Victims, for one, belonged to similar socio-economic backgrounds. In Calcutta, as well as in Delhi, they mostly belonged to the suburban lower-middle class. When Rukmini Devi of Noida resigned herself to another terror-filled night on the open terrace because she could not afford an aircooler in her one-room barsati, her plight somehow mirrored that of Sirajul Mondal of Kakdwip who had come all the way to Calcutta to buy two Chinese fans at Rs 75 each.

What is significant about this rumour is not just the price factor, as the analysts of consumer behaviour would make us believe. Sirajul could have purchased non-branded fans at about the same price from one of the shops off Chandni Chowk. But it is the fairytale-like quality — luxury goods coming from an inscrutable country at dirt-cheap prices — that fuelled the imagination. The gift-laden ship, in this case, was an adult version of Santa Claus’s sleigh. The same type of puerile imagination dominated the eyewitness accounts of the monkey man. Some said it was a remote-controlled robot, others described its bizarre features. What do all these details point to? According to the sociologist, Ashis Nandy, the monkey man is the incarnation of evil that encircles our lives but whose tangible form we miss in our humdrum existence.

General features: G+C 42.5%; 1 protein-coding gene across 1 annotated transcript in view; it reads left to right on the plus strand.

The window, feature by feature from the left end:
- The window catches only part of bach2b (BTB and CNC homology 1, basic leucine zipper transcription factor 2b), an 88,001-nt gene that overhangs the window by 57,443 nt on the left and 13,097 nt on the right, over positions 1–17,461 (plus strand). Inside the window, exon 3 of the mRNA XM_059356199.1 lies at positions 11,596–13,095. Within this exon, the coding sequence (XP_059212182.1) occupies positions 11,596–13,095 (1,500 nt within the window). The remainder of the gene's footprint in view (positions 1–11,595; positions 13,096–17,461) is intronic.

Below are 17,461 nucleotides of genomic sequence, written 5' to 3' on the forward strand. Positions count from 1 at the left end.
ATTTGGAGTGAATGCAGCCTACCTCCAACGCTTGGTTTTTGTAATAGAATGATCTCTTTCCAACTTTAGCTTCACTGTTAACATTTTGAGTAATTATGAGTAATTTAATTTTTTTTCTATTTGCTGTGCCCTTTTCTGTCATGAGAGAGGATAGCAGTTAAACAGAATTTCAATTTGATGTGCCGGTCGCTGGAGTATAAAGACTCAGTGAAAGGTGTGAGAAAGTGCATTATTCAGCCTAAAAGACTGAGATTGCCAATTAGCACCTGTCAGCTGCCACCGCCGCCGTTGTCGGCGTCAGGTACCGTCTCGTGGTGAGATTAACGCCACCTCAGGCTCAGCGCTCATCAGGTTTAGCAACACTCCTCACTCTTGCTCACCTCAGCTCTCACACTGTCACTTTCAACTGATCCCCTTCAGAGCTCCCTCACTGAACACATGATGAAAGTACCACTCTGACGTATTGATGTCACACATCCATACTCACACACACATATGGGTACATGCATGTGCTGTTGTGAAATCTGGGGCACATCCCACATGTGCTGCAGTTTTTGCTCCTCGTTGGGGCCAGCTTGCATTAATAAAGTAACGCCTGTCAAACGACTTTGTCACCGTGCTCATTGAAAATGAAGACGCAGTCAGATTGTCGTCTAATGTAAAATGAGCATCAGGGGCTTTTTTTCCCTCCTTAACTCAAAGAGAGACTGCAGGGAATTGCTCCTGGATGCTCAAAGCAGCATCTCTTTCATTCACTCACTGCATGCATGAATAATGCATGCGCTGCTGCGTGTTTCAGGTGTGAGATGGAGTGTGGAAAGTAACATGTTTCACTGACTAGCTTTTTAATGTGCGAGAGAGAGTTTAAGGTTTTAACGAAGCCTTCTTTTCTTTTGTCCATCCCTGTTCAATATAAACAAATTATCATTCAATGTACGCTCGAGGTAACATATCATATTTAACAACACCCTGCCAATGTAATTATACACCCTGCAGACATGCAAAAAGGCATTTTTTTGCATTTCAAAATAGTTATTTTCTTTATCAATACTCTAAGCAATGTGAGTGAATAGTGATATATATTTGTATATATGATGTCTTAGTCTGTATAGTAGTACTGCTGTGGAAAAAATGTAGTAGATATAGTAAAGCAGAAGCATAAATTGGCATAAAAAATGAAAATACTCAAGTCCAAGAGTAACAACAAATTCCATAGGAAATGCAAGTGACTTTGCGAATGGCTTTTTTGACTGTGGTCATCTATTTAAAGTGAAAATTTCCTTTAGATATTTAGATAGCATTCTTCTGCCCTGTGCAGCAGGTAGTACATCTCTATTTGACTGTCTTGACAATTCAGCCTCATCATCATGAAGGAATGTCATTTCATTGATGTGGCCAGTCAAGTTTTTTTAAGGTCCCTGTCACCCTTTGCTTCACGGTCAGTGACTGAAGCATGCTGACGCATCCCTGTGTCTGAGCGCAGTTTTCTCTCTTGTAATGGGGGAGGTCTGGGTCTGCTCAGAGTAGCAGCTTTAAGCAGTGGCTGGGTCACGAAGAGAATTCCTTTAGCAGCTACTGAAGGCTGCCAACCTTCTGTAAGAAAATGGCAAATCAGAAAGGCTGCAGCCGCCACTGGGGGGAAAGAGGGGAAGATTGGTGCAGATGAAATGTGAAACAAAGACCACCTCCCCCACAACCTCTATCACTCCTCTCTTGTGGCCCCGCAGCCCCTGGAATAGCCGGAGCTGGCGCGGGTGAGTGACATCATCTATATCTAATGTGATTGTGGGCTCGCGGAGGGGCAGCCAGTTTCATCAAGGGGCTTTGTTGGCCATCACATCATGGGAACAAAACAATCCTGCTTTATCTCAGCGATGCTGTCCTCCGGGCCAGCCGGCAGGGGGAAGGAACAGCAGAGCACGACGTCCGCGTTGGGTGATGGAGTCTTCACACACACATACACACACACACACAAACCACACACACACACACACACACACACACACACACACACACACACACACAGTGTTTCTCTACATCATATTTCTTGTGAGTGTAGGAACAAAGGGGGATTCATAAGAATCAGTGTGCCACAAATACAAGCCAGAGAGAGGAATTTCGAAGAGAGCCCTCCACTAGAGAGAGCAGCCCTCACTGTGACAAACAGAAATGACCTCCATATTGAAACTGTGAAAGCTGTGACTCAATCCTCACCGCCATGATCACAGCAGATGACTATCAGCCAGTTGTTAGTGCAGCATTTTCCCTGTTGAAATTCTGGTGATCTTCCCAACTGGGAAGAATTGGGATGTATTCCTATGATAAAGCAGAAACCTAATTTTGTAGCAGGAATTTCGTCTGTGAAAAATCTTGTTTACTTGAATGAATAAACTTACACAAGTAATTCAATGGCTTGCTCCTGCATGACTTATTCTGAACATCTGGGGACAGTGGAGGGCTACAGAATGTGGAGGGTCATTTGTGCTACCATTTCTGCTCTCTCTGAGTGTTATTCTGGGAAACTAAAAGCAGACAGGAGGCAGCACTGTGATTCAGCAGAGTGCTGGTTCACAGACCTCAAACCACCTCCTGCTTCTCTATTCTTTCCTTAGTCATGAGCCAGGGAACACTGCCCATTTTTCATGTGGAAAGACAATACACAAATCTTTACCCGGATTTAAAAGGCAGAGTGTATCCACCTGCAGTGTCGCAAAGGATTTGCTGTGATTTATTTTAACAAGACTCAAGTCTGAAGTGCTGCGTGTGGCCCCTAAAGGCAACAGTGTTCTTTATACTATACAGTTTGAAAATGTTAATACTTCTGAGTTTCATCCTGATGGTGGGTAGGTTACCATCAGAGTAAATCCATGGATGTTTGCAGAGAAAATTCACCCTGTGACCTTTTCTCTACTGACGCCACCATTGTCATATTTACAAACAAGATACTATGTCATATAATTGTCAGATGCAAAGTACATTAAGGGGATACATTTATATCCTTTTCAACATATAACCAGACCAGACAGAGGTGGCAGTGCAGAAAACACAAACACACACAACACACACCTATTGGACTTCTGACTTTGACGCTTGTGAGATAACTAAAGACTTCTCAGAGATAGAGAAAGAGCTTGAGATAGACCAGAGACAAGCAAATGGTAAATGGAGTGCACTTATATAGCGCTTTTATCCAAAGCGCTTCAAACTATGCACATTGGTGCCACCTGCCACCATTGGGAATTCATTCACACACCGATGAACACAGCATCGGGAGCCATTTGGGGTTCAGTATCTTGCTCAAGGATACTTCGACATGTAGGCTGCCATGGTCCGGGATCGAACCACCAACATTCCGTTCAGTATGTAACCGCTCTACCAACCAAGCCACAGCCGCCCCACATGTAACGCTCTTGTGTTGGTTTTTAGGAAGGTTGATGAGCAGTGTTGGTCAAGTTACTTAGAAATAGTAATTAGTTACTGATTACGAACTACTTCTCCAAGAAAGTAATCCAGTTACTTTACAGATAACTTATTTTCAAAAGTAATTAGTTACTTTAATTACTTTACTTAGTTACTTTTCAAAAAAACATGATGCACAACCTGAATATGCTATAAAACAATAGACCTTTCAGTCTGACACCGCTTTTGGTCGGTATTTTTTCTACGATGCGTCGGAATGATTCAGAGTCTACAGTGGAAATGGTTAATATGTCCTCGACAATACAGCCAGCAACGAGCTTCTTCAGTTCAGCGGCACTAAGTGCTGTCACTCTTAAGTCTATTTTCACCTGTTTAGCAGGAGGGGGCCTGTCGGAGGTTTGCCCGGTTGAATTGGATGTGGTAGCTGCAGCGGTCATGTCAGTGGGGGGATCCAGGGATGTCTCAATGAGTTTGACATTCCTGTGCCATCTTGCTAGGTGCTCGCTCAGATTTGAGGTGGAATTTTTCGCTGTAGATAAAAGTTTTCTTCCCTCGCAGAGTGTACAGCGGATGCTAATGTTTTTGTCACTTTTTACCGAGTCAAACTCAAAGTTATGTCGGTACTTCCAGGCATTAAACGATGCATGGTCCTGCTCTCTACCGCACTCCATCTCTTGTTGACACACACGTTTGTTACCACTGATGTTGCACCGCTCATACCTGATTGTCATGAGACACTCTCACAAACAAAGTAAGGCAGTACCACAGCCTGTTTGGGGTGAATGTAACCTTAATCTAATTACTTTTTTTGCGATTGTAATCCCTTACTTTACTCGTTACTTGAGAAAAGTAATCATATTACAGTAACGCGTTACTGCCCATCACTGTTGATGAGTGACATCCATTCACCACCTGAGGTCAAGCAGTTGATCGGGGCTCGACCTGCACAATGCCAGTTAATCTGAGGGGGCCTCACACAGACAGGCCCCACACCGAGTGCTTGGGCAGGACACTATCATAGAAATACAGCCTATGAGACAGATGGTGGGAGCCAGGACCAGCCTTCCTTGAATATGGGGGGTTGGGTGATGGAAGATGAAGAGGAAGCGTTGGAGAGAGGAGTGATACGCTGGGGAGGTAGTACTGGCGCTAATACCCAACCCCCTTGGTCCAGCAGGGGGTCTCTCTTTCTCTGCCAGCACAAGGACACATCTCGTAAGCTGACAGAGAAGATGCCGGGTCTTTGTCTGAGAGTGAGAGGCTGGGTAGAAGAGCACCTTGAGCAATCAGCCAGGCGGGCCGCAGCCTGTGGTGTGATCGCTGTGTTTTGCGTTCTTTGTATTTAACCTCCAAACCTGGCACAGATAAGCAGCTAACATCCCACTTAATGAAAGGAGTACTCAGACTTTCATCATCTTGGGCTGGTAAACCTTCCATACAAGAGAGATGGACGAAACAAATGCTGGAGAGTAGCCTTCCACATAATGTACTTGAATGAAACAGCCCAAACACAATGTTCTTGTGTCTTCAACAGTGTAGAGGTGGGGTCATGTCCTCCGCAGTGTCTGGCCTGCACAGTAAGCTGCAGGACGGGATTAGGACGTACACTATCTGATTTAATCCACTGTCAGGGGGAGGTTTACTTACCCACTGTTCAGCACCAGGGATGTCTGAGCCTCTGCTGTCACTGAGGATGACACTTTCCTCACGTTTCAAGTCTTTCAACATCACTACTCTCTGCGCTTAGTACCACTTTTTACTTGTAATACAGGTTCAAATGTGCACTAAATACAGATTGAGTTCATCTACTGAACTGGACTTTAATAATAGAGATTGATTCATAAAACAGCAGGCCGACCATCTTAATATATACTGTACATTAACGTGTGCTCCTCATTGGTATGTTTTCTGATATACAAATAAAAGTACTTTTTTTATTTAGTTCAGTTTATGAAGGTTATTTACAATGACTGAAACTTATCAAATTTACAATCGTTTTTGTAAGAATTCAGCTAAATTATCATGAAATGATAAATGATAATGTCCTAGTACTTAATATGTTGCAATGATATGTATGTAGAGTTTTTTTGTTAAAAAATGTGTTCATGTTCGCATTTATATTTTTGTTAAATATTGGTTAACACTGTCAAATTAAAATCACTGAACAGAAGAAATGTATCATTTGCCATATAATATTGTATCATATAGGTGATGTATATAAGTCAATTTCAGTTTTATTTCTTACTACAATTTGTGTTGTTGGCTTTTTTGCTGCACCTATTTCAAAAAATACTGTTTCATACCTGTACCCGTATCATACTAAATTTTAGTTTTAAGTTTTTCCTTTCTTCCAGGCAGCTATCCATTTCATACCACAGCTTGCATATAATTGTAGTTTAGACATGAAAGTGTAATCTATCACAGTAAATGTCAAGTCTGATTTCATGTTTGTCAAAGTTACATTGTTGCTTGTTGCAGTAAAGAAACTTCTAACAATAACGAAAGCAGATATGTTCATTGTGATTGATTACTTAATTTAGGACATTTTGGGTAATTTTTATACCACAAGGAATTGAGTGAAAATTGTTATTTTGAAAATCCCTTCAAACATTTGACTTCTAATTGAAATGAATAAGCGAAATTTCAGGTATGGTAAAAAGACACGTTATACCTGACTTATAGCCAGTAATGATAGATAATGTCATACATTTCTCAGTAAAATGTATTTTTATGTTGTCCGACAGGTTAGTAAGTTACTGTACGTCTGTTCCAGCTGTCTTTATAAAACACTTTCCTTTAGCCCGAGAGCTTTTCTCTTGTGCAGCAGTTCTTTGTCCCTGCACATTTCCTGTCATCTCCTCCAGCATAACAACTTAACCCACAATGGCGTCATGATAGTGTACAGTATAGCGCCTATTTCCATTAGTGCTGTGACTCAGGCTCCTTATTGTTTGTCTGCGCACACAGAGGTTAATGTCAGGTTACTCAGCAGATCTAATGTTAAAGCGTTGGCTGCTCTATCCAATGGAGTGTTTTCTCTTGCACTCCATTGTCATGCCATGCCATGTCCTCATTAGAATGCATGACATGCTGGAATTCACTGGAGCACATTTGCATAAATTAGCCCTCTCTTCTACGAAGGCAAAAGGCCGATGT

Fantasy as commodity